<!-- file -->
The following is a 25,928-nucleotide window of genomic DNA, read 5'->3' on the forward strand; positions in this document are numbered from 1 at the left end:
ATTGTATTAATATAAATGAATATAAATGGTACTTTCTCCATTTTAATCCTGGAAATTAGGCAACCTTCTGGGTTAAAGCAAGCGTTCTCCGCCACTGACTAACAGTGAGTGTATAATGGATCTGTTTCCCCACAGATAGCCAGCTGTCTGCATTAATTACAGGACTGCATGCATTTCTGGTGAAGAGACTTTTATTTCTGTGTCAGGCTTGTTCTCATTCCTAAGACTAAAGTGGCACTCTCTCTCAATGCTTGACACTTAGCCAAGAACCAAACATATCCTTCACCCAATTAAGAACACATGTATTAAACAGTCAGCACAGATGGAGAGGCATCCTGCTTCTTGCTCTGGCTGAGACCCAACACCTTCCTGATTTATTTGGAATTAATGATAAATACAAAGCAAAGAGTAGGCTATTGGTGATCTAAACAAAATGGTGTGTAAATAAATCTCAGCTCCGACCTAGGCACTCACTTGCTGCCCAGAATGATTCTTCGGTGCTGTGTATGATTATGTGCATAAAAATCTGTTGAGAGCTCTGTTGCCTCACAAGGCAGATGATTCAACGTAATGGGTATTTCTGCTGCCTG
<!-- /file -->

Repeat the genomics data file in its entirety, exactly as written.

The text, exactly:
The following is a 25,928-nucleotide window of genomic DNA, read 5'->3' on the forward strand; positions in this document are numbered from 1 at the left end:
ATTGTATTAATATAAATGAATATAAATGGTACTTTCTCCATTTTAATCCTGGAAATTAGGCAACCTTCTGGGTTAAAGCAAGCGTTCTCCGCCACTGACTAACAGTGAGTGTATAATGGATCTGTTTCCCCACAGATAGCCAGCTGTCTGCATTAATTACAGGACTGCATGCATTTCTGGTGAAGAGACTTTTATTTCTGTGTCAGGCTTGTTCTCATTCCTAAGACTAAAGTGGCACTCTCTCTCAATGCTTGACACTTAGCCAAGAACCAAACATATCCTTCACCCAATTAAGAACACATGTATTAAACAGTCAGCACAGATGGAGAGGCATCCTGCTTCTTGCTCTGGCTGAGACCCAACACCTTCCTGATTTATTTGGAATTAATGATAAATACAAAGCAAAGAGTAGGCTATTGGTGATCTAAACAAAATGGTGTGTAAATAAATCTCAGCTCCGACCTAGGCACTCACTTGCTGCCCAGAATGATTCTTCGGTGCTGTGTATGATTATGTGCATAAAAATCTGTTGAGAGCTCTGTTGCCTCACAAGGCAGATGATTCAACGTAATGGGTATTTCTGCTGCCTG